HERE'S A PROPOSITION for anyone looking to make a little easy money between now and 1988: If someone is offering odds, bet against Gary Hart or whoever it is that the next Gallup Poll shows to be the Democratic front- runner. The odds -- if recent history is any guide -- argue strongly that whomever the polls show the early front-runner has no better than a 50 percent chance of being the Democratic Party nominee.

Since 1972, the Gallup Poll's early front-runner of the non-incumbent party has fallen by the wayside before the finish line in half the races. In November 1970, Sen. Edmund S. Muskie (D-Me.) was two points up on Sen. Edward M. Kennedy (D-Mass.). Sen. George S. McGovern (D-S.D.), who eventually was nominated, had only 2 percent support from the Democrats polled then.

In late February 1974 Jimmy Carter didn't even show up on the Gallup Poll. Kennedy was the leader among Democrats with 44 percent, followed by George Wallace with 17 percent. Little had changed by September 1974. When Gallup did a laundry list of possible candidates (Hugh Carey, Ella Grasso, Milton Shapp, Julian Bond and Sargent Shriver to name only a few of the less prominent) in November 1974, Carter didn't appear on that list, either. Carter's debut on the Gallup Poll came in March 1975 -- with 1 percent of the support -- still behind Julian Bond (4 percent) and John V. Lindsay III (2 percent).

In 1980, the early polls showed Ronald Reagan leading the Republicans, but when Gallup polled Democrats for their choice starting in 1979, Kennedy was well ahead of Carter (53 to 21 percent).

If the polls are no better than a coin toss for predicting the winner, what is the point of this exercise? I posit that political man suffers from some primordal, cosmic anxiety that requires him to know -- far in advance, apparently -- who is going to be president. So we have this superstitious ritual every four years where we try to guess -- that's all it is really -- who the nominees are going to be.

For most of us, it couldn't make the slightest difference. Most of us, after all, don't feel an intimate connection with the executive branch of the federal government, unless of course one of us, or a loved one, is drafted, or our taxes are raised.

Some people, however, do have that intimate connection to the executive branch. Among these are people called political writers. They make their living this way, and obviously, they have to have something to write about. So first of all, they need a competition, a contest, a race -- a sporting event, if you get my drift.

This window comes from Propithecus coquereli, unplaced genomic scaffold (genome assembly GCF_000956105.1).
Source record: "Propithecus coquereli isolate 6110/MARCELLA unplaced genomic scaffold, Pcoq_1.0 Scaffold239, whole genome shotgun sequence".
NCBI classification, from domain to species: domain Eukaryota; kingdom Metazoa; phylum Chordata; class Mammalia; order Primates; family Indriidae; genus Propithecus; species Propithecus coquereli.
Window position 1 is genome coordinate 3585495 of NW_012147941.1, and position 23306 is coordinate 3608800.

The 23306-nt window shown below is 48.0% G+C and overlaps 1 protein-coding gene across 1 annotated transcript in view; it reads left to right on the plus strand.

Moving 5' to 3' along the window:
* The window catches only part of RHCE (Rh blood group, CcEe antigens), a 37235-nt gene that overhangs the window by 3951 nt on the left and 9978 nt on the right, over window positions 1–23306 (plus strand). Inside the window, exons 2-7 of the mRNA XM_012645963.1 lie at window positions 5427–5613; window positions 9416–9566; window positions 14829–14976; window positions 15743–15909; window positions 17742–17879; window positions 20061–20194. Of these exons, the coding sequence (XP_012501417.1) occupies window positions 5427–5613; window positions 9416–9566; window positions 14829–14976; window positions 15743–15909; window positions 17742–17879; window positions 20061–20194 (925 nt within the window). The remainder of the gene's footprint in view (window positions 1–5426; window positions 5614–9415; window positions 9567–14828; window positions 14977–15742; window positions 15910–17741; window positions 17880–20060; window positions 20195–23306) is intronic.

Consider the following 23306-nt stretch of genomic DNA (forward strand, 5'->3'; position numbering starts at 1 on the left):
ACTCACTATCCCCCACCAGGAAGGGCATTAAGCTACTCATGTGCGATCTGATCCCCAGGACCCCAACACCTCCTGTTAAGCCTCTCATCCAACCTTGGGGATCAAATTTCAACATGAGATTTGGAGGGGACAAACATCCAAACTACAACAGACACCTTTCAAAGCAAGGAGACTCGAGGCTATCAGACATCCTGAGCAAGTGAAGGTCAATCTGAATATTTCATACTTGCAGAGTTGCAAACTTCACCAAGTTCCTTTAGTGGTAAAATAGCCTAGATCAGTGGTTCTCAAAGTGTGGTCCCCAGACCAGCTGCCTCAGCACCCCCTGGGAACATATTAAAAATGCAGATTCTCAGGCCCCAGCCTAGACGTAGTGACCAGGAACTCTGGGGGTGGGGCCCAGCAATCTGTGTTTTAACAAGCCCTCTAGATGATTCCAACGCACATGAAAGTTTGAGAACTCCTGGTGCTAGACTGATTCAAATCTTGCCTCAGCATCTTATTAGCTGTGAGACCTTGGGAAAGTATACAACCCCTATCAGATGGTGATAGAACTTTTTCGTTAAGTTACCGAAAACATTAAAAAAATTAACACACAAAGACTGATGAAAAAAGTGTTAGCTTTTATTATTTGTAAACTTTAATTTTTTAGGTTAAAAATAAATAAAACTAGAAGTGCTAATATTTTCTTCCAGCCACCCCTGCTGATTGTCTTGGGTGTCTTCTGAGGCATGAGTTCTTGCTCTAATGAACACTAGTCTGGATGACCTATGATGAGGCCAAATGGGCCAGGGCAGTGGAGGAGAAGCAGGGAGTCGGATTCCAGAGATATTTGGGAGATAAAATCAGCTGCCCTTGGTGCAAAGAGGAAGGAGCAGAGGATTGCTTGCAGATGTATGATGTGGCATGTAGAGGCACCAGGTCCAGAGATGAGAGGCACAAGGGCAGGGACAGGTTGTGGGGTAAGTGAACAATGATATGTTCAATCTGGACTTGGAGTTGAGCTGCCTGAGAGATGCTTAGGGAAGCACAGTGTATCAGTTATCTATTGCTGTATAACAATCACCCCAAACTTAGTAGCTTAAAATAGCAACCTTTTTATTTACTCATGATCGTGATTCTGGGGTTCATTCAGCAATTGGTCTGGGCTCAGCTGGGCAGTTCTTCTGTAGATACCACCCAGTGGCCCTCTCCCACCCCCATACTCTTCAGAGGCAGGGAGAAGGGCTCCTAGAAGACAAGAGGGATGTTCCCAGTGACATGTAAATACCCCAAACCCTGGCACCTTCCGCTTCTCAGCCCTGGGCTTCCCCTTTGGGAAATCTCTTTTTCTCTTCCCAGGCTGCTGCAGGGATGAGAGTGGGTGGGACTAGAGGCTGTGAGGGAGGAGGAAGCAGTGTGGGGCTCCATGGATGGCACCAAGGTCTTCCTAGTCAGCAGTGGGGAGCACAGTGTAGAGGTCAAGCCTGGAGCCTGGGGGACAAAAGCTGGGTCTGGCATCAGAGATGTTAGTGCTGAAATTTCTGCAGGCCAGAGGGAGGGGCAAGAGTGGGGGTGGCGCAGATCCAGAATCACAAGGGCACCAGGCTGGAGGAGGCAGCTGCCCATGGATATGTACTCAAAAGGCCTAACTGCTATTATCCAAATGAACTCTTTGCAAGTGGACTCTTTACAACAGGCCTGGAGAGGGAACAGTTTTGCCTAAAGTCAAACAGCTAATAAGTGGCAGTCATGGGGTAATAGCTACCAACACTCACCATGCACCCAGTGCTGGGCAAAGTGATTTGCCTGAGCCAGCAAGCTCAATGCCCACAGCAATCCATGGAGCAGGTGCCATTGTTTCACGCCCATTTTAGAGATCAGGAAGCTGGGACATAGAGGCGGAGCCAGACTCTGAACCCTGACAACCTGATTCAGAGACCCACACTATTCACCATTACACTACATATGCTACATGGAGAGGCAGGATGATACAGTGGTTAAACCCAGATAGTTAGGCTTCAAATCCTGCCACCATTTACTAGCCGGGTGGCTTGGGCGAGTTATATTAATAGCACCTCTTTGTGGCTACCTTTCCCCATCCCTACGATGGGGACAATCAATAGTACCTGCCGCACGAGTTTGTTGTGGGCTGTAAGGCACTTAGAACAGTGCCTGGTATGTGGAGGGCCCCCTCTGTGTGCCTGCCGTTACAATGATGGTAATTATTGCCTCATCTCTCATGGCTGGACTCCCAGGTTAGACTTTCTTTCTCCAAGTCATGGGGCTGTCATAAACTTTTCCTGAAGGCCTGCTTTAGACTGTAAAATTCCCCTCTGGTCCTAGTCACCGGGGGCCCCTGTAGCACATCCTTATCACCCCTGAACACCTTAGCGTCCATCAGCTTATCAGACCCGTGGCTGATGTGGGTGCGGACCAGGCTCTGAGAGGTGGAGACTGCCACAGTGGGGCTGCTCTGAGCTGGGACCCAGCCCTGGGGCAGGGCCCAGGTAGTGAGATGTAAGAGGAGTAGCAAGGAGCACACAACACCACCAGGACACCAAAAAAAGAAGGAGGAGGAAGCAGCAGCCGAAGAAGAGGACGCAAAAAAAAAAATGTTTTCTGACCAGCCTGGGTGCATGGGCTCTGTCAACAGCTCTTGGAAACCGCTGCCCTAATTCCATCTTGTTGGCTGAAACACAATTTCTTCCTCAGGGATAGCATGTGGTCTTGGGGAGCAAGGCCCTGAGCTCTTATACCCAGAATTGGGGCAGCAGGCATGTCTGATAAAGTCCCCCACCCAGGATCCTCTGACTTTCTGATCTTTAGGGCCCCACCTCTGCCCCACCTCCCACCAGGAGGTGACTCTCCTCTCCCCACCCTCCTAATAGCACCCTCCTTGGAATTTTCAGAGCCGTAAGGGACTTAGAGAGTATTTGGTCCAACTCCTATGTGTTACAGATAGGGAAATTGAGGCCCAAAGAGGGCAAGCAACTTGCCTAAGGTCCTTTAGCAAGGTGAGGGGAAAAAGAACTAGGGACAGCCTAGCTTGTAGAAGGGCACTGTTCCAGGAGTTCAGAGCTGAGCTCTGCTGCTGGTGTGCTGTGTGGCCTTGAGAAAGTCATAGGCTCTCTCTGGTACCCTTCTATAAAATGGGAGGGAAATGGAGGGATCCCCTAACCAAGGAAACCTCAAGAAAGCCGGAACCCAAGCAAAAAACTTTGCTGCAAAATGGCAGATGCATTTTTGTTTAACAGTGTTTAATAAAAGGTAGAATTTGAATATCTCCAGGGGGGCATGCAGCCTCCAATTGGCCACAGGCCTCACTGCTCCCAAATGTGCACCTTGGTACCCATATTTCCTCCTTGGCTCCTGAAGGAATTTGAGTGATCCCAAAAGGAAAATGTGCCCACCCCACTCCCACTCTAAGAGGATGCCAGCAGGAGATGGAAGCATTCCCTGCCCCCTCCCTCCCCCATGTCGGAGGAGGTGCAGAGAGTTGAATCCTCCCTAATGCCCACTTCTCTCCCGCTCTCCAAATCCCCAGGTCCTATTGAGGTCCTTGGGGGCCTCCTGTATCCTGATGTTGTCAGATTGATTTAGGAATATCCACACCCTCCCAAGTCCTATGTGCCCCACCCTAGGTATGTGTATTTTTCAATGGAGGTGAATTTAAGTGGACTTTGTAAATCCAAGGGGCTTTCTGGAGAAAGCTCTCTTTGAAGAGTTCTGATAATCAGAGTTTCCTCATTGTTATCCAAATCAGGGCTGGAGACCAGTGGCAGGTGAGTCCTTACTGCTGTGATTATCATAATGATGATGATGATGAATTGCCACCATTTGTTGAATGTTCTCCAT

The media, of course, love to have a front-runner. That way, they have something to focus on -- perhaps zero-in is a better phrase. The political writers then can try to generate early excitement by assessing the quality of the candidate's organization (the equivalent of the offensive line in football).

When people get tired of reading about how overwhelming the organization is, political writers can construct a David to take on Goliath. It's usually no problem to find a suitable candidate because he or she doesn't need to do anything. Say yes, you're interested, and you're in the race. Who cares if you're 40 points behind -- you're David. Say no, you're not a candidate, and you're just being coy. If you keep on saying no, eventually the political writers will nominate someone else to be their David.

Now, here's another problem. What if no one is a clear front-runner early on? Then what? Simple. Political writers appoint one. My favorite is the Time Magazine cover of Feb. 17, 1975 picturing Sen. Henry Jackson (D-Wash.) with the caption "Scoop Out Front." Based on what? The Gallup Poll had George Wallace on top then with 22 percent, followed by Sen. Hubert Humphrey (D-Minn.) with 16 percent and then Jackson with 13 percent. Wallace was unacceptable as the front-runner. Nobody would read stories about Humphrey anymore, so give Time credit for trying to get something going, even if Jackson eventually went absolutely nowhere.

The whole focus of political reporting is based on possibilities and probabilities -- can he win? is the key question. Should he win is a question that political writers don't ask. Even if a candidate is privately thought to be "good," political writers won't treat the candidate seriously unless he or she has the money, organization and a certain je ne sais quoi that labels the candidate a possible nominee. Now if the candidate lacks money and organization but still manages to defy all the odds and demonstrate that he has appeal -- that certain je ne sais quoi -- then of course, it's a whole new ballgame (e.g., Gary Hart in 1984).

Why do political writers feel compelled to tell their readers -- who presumably constitute the people making the choice in the first place -- whom they seem to favor when it's clear that the voters aren't sure themselves? Why do political writers keep trying to predict the outcome of elections when they have been demonstrably wrong so often?

Could anyone have foreseen that Eugene McCarthy's 1968 effort would persuade Lyndon Johnson not to run again? That McGovern would capitalize on the nominating rules procedure changes he had presided over to put himself in the driver's seat? That Carter would tap a deep-seated urge Americans felt to trust their president? That Walter Mondale's grand organization would cloak a man-sized Wizard of Oz who was only too human -- and dull to boot?

The answer is probably not.

As for myself, as in the past, I will resist the urge to pull aside one of my political writer colleagues and ask him furtively to tell me who is going to win because I can't stand the suspense. The truth is, I can.